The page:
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Certain particles come together to form a nucleus, this causes a certain amount of energy to be released in the form of photons, the mass of the nucleus is less than the sum of the masses of its components, it is said that a certain mass has been converted into energy. If this itself is considered as a closed system, the energy of the resulting photons is considered as part of the mass of the system, which means that the mass of the system is conserved and is equal to the sum of the initial components. In the same phenomenon, it has been described in the first place that there is a loss of mass and in the second that the mass is conserved. It doesn't seem consistent. Is there something wrong with this reasoning?

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  • $\begingroup$ Photons are massless. $\endgroup$
    – DanDan0101
    Sep 20 at 19:51
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    $\begingroup$ If you consider the nucleus alone: loss of mass. If you consider the overall closed system: conservation of mass. No inconsistency - only different systems. $\endgroup$ Sep 21 at 8:32
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Indeed, the whole idea of “converting” mass into energy by $E=mc^2$ is a popular misconception. (Note that $E=mc^2$ applies in the center of momentum frame, so I will assume that from here on). Since energy of an isolated system is conserved $E$ must be constant, so there is no loss of mass and no gain of energy. The mass and the energy are both constant and they are related by $E=mc^2$ at all times.

What is more correct is that a system of particles with some given energy can be converted in to other particles with the same total energy, and therefore the same system mass. So, a slow moving electron and positron can be converted into two photons. The photons have an energy of 511 keV each, so that implies that the electron and positron each had 511 keV of rest energy.

Similarly, since the electron and positron together had 1 MeV/c^2 mass so also the system of the two photons have 1 MeV/c^2 mass. This means that the mass of a system is more than the sum of the masses of the pieces of the system. Mass of an isolated system is conserved, not the sum of the masses of the parts.

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    $\begingroup$ Since energy is conserved E must be constant, so there is no loss of mass and no gain of energy. The mass and the energy are both constant and they are related by E=mc2 at all times. I'm now more confused than before reading this answer: you make it sound like the nuclear mass defect doesn't exist! en.wikipedia.org/wiki/Nuclear_binding_energy $\endgroup$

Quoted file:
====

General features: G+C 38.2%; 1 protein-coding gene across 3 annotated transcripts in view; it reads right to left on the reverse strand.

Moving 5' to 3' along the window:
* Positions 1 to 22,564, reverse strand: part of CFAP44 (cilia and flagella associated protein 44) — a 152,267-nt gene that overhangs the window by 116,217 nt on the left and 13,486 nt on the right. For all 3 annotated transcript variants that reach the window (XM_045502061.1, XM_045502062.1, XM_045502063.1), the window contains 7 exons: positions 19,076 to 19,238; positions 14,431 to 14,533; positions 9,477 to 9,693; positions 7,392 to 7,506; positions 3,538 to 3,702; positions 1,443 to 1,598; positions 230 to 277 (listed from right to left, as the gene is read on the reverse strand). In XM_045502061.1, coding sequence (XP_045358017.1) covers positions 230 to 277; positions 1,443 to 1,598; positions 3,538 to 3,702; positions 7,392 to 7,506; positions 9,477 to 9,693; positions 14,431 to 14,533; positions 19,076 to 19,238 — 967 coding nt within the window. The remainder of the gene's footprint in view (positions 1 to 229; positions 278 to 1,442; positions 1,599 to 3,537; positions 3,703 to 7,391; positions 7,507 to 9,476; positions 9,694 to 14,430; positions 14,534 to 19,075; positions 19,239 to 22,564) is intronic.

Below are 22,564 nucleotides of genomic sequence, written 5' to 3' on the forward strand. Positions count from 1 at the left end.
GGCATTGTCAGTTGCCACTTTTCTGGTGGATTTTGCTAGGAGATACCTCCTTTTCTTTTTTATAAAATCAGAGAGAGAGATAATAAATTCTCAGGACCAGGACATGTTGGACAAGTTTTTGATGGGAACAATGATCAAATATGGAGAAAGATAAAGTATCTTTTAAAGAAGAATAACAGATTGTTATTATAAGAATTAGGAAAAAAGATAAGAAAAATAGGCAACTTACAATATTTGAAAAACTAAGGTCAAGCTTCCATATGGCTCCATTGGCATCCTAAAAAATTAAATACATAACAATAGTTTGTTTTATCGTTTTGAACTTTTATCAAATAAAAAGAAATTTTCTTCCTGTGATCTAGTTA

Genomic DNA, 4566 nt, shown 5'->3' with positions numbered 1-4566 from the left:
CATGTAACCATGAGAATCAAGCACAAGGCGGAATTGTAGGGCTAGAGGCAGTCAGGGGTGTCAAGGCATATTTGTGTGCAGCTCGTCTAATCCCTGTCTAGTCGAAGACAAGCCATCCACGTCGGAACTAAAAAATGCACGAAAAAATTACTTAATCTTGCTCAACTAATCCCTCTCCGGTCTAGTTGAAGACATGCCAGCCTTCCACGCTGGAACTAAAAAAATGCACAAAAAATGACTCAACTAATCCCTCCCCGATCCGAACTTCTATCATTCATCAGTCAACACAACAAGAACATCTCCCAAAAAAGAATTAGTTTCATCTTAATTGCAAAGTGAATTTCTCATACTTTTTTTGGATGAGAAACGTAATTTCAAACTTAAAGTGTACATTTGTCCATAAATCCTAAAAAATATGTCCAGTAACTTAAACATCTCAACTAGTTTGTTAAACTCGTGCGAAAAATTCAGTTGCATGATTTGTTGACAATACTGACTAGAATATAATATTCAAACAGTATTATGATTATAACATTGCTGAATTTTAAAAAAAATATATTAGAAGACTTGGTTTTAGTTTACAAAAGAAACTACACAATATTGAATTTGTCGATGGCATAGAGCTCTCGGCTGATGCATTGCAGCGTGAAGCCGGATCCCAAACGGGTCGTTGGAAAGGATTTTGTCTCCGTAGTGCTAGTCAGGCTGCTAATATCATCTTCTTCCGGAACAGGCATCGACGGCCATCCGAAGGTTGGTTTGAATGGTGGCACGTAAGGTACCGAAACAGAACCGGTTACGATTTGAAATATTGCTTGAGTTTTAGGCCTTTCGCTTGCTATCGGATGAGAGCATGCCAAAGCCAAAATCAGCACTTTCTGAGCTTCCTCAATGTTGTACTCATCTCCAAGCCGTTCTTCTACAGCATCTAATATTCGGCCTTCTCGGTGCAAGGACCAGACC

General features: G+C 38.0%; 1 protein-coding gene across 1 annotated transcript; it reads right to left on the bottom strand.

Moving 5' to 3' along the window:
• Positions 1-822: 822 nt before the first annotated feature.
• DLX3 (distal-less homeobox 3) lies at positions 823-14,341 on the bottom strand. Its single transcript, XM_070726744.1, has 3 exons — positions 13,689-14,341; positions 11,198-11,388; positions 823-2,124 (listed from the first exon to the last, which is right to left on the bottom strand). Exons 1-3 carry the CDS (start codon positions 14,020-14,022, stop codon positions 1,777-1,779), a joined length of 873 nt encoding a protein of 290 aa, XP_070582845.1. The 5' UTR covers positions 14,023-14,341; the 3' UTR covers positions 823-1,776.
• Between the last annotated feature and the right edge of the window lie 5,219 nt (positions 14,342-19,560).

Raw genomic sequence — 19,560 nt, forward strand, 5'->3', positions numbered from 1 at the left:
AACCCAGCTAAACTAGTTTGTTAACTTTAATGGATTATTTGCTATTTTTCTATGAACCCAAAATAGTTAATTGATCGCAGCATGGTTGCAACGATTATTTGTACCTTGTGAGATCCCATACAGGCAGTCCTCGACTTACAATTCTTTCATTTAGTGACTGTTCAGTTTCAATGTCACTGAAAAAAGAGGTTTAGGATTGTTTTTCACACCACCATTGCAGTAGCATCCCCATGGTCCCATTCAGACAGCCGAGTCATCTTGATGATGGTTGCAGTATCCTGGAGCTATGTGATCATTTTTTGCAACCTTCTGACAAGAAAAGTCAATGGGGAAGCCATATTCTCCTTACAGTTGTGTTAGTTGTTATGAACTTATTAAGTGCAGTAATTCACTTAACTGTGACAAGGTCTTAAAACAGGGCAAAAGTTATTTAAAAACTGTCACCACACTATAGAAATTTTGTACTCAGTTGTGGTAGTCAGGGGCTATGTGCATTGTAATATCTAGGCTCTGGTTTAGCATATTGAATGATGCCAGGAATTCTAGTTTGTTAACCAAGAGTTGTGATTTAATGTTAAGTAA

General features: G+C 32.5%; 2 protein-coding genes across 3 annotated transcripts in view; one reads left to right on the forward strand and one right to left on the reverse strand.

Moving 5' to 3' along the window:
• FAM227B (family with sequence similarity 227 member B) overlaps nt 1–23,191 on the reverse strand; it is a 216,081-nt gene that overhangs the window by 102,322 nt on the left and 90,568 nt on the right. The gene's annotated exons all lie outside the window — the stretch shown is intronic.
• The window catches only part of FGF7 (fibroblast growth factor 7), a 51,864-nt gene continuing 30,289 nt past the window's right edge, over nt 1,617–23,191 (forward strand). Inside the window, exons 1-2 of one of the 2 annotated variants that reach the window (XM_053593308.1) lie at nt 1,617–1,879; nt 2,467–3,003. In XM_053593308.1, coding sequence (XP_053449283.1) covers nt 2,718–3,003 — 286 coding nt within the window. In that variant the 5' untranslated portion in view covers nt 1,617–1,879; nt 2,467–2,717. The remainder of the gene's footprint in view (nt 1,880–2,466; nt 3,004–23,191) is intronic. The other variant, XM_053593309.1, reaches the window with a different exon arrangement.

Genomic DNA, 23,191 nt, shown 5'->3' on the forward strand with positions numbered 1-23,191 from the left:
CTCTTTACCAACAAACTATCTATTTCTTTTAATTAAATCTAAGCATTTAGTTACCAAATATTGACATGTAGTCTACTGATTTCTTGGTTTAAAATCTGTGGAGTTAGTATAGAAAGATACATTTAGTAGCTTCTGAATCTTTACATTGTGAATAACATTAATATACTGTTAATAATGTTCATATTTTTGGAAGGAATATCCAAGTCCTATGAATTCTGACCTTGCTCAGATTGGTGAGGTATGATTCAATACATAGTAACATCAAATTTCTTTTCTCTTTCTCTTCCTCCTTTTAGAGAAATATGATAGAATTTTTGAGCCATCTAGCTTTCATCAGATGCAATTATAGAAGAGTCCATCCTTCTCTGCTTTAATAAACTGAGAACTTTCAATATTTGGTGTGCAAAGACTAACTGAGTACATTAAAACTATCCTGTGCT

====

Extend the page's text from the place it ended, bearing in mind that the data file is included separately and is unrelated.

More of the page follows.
– Gert
    Sep 20 at 20:32
  • $\begingroup$ @Gert the nuclear mass defect is not a violation of conservation of mass or conservation of energy. The mass/energy that leaves the nucleus does so in the form of the nuclear decay products. The mass and energy of the system of all decay products is equal to the mass and energy of the original nucleus. $\endgroup$
    – Dale
    Sep 20 at 20:37
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    $\begingroup$ It's the sentence The mass and the energy are both constant that is ambiguous, for when read in a certain way it reads "the mass is constant and the energy is constant". But it's the sum of $m$ and $E$ that is constant. $\endgroup$
    – Gert
    Sep 20 at 20:44
  • $\begingroup$ @Gert you seem to have fallen prey to the popular misconception. The mass of an isolated system is constant. And the energy of an isolated system is also constant. The “read in a certain way” was the intended reading. Yes, the sum is also constant, but the actual conservation law is stronger than that. Energy is conserved $\endgroup$
    – Dale
    Sep 21 at 10:36
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    $\begingroup$ I owe you an apology and a +1. As chemists we are trained mainly to look at open systems (either for the extraction of energy or for systhesis of desirable matter), not closed ones. A bit of reading has made me fully understand that in isolated systems both mass and energy are conserved. Mea culpa. $\endgroup$
    – Gert
    Sep 22 at 17:58
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I've always found "binding energy" to be an unhelpful term.  It just exists for chemists and nuclear scientists to do their book-keeping.